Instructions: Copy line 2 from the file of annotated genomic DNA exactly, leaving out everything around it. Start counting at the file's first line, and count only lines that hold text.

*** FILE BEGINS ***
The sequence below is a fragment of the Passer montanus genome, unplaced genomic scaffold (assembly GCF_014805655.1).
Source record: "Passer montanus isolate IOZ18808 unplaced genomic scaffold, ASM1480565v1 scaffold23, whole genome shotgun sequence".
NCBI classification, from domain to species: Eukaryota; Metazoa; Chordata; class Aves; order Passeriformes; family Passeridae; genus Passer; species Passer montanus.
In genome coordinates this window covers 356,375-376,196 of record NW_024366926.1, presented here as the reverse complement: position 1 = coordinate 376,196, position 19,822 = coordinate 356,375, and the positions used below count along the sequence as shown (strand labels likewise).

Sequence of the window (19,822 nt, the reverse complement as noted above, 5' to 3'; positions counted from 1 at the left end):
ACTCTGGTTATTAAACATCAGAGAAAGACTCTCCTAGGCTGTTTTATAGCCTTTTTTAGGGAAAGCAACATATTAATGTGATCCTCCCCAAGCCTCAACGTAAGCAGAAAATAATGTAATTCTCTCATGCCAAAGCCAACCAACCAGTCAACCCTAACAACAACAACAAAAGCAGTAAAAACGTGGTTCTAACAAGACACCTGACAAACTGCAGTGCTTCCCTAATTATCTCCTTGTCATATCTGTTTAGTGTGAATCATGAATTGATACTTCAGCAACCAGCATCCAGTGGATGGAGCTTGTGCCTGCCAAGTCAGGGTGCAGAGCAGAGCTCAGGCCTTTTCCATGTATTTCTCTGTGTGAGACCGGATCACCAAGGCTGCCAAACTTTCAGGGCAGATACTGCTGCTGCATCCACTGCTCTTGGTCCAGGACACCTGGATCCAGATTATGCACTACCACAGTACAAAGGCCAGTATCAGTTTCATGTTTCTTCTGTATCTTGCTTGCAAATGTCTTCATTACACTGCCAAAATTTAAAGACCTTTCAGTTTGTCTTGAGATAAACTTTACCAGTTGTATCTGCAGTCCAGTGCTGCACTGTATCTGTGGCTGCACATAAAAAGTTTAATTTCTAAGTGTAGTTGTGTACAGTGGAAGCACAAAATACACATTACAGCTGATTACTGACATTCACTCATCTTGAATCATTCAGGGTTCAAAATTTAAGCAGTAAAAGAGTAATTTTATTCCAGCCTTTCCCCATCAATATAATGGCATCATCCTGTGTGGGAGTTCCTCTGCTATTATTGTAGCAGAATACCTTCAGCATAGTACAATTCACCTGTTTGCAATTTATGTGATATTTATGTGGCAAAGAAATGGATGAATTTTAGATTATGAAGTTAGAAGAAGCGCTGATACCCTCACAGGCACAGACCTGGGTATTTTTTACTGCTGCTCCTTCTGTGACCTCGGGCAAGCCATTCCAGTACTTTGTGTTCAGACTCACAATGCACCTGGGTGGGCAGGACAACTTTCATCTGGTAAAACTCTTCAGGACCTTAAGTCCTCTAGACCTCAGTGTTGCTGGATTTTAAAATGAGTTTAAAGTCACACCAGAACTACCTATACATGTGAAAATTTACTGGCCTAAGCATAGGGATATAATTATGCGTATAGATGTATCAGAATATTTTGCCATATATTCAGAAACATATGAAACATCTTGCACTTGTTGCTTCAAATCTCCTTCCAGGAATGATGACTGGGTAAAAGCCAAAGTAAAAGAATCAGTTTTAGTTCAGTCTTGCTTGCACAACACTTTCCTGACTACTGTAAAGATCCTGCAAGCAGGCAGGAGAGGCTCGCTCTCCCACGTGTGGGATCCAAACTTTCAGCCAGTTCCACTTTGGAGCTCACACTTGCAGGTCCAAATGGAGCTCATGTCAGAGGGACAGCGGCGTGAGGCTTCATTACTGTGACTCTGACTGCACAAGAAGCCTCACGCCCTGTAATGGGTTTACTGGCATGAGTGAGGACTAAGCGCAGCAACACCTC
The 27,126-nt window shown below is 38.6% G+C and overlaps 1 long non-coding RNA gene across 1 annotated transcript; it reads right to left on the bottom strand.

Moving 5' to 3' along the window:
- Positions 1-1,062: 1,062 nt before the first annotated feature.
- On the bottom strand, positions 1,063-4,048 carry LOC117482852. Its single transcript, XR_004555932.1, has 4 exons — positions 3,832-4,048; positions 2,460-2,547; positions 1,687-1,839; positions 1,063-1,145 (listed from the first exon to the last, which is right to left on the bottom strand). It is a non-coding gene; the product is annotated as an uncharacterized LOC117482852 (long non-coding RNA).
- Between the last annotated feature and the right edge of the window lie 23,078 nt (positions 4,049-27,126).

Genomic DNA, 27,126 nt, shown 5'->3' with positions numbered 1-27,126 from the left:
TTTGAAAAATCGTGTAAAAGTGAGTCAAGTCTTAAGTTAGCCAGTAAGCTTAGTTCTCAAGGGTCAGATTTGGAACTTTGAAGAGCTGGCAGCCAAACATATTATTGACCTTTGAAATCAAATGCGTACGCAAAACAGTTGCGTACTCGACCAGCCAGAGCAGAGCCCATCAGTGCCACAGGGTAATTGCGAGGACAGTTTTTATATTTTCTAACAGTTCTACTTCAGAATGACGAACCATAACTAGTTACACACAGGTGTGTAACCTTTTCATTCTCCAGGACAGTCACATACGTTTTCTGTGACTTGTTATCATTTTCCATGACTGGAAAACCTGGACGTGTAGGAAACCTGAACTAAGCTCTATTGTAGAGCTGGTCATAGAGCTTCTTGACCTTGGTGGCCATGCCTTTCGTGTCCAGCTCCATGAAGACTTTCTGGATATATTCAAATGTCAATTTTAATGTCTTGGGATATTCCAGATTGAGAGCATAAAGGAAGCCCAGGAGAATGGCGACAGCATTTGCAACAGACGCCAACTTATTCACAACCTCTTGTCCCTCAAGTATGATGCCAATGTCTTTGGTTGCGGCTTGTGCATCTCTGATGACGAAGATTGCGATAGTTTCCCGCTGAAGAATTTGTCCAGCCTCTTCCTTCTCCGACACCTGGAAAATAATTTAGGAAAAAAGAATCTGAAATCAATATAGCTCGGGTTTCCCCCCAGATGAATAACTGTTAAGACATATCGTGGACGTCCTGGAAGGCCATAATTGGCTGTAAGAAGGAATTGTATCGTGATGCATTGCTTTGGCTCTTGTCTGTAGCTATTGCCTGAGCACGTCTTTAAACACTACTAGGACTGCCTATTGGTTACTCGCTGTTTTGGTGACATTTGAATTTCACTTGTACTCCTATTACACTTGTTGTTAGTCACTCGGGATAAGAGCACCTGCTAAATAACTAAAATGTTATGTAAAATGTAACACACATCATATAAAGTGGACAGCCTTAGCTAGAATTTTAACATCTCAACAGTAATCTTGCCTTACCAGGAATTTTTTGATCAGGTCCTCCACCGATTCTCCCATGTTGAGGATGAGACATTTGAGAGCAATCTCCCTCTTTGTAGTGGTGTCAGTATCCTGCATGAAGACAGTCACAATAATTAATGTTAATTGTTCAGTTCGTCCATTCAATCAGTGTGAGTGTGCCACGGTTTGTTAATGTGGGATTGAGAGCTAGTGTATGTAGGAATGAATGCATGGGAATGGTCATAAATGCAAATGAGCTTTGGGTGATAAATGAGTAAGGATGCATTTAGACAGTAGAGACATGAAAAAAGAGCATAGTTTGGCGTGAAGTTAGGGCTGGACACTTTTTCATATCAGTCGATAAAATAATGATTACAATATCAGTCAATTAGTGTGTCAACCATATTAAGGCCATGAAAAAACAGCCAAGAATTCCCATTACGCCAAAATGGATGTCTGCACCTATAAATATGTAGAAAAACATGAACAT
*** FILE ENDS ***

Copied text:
Source record: "Passer montanus isolate IOZ18808 unplaced genomic scaffold, ASM1480565v1 scaffold23, whole genome shotgun sequence".